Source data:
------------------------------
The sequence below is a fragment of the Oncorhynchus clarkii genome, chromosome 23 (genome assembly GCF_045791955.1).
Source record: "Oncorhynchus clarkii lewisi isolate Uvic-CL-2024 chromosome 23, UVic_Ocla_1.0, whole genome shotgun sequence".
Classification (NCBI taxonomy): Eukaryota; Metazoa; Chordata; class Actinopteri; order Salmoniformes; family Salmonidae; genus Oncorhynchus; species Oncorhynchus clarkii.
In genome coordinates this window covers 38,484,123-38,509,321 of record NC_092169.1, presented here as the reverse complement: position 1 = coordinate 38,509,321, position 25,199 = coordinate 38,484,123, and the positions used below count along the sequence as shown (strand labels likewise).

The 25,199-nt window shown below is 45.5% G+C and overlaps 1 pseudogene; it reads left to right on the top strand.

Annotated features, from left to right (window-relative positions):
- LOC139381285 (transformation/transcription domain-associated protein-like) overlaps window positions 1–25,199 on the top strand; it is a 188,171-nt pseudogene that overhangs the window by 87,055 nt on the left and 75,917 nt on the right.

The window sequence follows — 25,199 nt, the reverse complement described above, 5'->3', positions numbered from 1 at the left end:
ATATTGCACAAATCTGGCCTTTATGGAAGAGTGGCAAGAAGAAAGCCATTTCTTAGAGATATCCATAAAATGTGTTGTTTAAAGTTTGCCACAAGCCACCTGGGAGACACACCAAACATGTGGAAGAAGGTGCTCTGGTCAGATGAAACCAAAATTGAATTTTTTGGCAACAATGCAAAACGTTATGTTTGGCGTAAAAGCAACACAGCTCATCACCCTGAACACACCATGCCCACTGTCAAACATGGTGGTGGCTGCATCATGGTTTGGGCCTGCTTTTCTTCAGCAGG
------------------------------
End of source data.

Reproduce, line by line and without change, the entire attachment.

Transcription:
The sequence below is a fragment of the Oncorhynchus clarkii genome, chromosome 23 (genome assembly GCF_045791955.1).
Source record: "Oncorhynchus clarkii lewisi isolate Uvic-CL-2024 chromosome 23, UVic_Ocla_1.0, whole genome shotgun sequence".
Classification (NCBI taxonomy): Eukaryota; Metazoa; Chordata; class Actinopteri; order Salmoniformes; family Salmonidae; genus Oncorhynchus; species Oncorhynchus clarkii.
In genome coordinates this window covers 38,484,123-38,509,321 of record NC_092169.1, presented here as the reverse complement: position 1 = coordinate 38,509,321, position 25,199 = coordinate 38,484,123, and the positions used below count along the sequence as shown (strand labels likewise).

The 25,199-nt window shown below is 45.5% G+C and overlaps 1 pseudogene; it reads left to right on the top strand.

Annotated features, from left to right (window-relative positions):
- LOC139381285 (transformation/transcription domain-associated protein-like) overlaps window positions 1–25,199 on the top strand; it is a 188,171-nt pseudogene that overhangs the window by 87,055 nt on the left and 75,917 nt on the right.

The window sequence follows — 25,199 nt, the reverse complement described above, 5'->3', positions numbered from 1 at the left end:
ATATTGCACAAATCTGGCCTTTATGGAAGAGTGGCAAGAAGAAAGCCATTTCTTAGAGATATCCATAAAATGTGTTGTTTAAAGTTTGCCACAAGCCACCTGGGAGACACACCAAACATGTGGAAGAAGGTGCTCTGGTCAGATGAAACCAAAATTGAATTTTTTGGCAACAATGCAAAACGTTATGTTTGGCGTAAAAGCAACACAGCTCATCACCCTGAACACACCATGCCCACTGTCAAACATGGTGGTGGCTGCATCATGGTTTGGGCCTGCTTTTCTTCAGCAGG